I am finishing out an above-garage room that is currently attic space. The roof has radiant barrier sheathing (ie foil-lined OSB). I have a few walls that are currently just studs open into the attic. I plan to add OSB on the back of these walls and insulate them along with the outside walls. I went to price the OSB and found I can get the same foil-lined stuff used on the roof, or regular unlined OSB sheathing.

Looking at the specifications section on the Lowes website, there is an X (as opposed to a checkmark) by the "For use with walls". Why is this? Is there any real reason not to use this for the attic-facing walls? If it is OK to use, should the lining face into the room?

This is in southern US. The floor and garage are already insulated, and I plan to do blown fiberglass or cellulose insulation on the walls and ceiling.

1 Answer 1


Yes, if you don't have a way for the heat to escape rapidly. Radiant Barriers aren't insulation. So, if the reflected heat can't get away quickly, like in a wall, the Radiant Barrier won't do anything of benefit in your location since you would want it facing the exterior to repel heat.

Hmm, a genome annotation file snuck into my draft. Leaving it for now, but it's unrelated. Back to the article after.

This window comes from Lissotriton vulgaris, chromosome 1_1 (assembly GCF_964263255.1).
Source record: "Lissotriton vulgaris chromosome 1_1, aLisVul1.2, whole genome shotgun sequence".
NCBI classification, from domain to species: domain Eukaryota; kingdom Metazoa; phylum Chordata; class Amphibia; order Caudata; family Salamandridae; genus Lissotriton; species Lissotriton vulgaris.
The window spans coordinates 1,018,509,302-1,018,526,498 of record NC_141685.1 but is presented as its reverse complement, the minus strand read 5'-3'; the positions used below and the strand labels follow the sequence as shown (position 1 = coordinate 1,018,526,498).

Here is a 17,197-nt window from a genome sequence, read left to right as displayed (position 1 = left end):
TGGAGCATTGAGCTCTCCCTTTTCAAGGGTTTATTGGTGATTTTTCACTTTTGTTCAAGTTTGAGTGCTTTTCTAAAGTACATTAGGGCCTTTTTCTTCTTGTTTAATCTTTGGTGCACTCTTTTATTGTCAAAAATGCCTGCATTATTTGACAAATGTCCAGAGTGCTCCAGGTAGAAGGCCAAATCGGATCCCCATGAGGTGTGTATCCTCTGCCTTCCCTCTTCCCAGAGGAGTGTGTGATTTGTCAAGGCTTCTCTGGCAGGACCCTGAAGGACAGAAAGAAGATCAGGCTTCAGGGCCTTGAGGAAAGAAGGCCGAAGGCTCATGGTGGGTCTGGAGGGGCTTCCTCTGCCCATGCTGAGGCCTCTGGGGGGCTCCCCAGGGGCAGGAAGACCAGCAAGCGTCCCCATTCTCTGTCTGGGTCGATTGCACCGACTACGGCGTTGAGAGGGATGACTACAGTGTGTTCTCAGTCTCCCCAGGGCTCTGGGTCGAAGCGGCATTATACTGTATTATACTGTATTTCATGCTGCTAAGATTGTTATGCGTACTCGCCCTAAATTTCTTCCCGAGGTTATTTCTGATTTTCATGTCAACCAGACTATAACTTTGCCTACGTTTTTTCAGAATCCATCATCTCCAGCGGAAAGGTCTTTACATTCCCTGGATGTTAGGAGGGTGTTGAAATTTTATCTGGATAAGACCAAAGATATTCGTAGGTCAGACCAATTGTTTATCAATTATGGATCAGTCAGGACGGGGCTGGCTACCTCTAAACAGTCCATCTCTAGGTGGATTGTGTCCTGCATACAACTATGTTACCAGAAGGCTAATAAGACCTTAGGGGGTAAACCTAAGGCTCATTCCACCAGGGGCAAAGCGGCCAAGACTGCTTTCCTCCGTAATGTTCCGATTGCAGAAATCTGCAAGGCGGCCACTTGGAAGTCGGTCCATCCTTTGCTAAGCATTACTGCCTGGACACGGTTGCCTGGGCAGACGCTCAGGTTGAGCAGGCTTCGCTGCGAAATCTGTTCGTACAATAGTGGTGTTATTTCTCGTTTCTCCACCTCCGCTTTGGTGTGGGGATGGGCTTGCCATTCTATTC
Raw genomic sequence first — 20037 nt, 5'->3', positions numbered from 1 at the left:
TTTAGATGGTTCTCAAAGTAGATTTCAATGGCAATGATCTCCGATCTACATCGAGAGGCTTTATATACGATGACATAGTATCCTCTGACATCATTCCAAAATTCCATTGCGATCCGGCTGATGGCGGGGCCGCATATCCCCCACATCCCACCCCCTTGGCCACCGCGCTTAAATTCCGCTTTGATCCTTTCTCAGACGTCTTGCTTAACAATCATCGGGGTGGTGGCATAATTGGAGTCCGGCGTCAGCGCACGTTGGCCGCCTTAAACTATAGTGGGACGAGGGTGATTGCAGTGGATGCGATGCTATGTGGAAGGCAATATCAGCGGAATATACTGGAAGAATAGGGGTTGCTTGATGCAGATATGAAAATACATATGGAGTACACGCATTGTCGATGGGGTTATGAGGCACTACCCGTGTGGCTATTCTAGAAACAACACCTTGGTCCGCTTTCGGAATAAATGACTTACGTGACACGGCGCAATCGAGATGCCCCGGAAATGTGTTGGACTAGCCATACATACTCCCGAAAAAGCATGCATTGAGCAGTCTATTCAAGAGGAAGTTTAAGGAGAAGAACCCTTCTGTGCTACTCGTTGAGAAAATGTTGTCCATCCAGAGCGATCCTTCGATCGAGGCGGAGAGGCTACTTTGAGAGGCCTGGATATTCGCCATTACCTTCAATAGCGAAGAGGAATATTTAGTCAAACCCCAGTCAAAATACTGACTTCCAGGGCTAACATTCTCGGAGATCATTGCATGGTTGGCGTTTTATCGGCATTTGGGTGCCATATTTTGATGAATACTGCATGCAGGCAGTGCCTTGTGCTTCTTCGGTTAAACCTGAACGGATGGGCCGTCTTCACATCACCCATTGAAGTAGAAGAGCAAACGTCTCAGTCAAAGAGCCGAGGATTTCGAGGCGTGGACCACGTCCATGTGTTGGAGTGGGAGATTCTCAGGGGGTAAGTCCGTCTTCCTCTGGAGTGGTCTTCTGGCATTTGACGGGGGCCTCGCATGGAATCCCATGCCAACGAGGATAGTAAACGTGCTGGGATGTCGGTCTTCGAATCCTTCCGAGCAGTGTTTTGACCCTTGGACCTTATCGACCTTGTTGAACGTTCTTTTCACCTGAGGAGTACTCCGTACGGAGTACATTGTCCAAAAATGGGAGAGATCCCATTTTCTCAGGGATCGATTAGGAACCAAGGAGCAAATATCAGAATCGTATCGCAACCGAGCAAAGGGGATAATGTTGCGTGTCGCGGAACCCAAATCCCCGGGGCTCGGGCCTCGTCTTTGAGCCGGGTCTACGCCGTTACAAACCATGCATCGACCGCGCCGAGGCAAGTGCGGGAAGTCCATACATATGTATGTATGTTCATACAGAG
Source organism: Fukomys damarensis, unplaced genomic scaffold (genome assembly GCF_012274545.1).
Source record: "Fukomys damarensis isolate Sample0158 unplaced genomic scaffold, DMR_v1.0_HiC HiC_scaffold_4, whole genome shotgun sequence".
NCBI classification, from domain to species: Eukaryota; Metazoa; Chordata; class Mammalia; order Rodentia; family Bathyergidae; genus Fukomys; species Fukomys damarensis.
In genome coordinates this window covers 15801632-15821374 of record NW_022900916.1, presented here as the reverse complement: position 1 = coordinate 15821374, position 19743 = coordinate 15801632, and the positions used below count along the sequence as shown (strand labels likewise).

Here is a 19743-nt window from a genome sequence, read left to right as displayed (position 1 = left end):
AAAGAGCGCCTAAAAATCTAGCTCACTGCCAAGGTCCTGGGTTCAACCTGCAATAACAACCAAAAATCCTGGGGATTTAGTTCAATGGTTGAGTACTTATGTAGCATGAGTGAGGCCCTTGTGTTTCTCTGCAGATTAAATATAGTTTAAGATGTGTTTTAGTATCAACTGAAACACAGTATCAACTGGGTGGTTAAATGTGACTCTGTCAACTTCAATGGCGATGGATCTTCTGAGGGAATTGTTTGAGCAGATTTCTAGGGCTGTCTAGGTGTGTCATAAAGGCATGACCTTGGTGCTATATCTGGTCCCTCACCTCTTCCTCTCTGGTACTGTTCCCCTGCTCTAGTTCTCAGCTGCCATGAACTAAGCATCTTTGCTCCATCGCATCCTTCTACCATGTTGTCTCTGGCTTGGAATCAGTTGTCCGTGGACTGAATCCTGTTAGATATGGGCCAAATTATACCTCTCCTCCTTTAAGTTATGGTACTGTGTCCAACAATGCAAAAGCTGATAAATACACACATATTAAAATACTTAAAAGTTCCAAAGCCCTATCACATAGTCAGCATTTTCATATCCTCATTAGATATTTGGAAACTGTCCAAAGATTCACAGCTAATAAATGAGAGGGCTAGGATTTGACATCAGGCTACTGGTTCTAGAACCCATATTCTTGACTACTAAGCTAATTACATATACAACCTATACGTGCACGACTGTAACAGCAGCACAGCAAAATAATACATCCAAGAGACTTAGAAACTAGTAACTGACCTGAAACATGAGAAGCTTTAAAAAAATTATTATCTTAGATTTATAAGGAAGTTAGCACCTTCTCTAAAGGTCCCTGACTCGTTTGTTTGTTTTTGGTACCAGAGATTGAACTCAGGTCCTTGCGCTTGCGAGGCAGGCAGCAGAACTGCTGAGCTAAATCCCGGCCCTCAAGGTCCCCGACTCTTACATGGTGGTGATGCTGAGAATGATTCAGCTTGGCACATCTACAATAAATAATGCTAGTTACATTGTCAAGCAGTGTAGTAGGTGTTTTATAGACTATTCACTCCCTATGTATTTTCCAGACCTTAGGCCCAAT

It really would only be useful if it were installed as your exterior sheathing, like the roof, to reflect heat back out through your siding or finished surface. Up North it's used on insulation, not sheathing, to reflect escaping heat back into the living space during the heating season.

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